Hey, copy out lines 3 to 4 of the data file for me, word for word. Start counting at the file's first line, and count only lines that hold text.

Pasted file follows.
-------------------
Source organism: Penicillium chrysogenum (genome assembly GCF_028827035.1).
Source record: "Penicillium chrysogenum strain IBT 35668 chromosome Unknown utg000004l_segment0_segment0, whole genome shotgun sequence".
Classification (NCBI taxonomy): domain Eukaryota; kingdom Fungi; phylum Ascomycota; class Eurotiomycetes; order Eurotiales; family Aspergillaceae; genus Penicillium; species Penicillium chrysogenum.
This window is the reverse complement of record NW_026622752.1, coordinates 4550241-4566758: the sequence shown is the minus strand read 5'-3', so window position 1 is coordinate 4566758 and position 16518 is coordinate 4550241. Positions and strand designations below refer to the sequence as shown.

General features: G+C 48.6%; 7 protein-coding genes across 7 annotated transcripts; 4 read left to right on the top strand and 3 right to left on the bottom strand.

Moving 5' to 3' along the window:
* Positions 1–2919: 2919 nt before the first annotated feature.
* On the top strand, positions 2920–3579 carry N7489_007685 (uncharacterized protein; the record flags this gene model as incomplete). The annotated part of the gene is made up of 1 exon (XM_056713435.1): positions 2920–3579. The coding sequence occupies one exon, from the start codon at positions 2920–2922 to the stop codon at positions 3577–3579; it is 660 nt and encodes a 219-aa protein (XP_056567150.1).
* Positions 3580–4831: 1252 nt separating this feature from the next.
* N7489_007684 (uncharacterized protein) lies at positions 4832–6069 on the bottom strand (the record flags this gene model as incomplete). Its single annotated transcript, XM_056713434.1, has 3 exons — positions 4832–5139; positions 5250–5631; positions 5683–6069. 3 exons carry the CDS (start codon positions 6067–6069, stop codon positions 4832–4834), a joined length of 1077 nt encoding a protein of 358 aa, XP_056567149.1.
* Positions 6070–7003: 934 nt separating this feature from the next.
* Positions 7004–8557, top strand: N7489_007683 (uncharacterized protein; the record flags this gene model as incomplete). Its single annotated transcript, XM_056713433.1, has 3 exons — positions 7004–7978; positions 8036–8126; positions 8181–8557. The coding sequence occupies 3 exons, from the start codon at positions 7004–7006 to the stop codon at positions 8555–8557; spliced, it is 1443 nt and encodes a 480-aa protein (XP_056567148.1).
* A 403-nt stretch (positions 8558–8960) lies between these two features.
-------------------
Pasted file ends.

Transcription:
Classification (NCBI taxonomy): domain Eukaryota; kingdom Fungi; phylum Ascomycota; class Eurotiomycetes; order Eurotiales; family Aspergillaceae; genus Penicillium; species Penicillium chrysogenum.
This window is the reverse complement of record NW_026622752.1, coordinates 4550241-4566758: the sequence shown is the minus strand read 5'-3', so window position 1 is coordinate 4566758 and position 16518 is coordinate 4550241. Positions and strand designations below refer to the sequence as shown.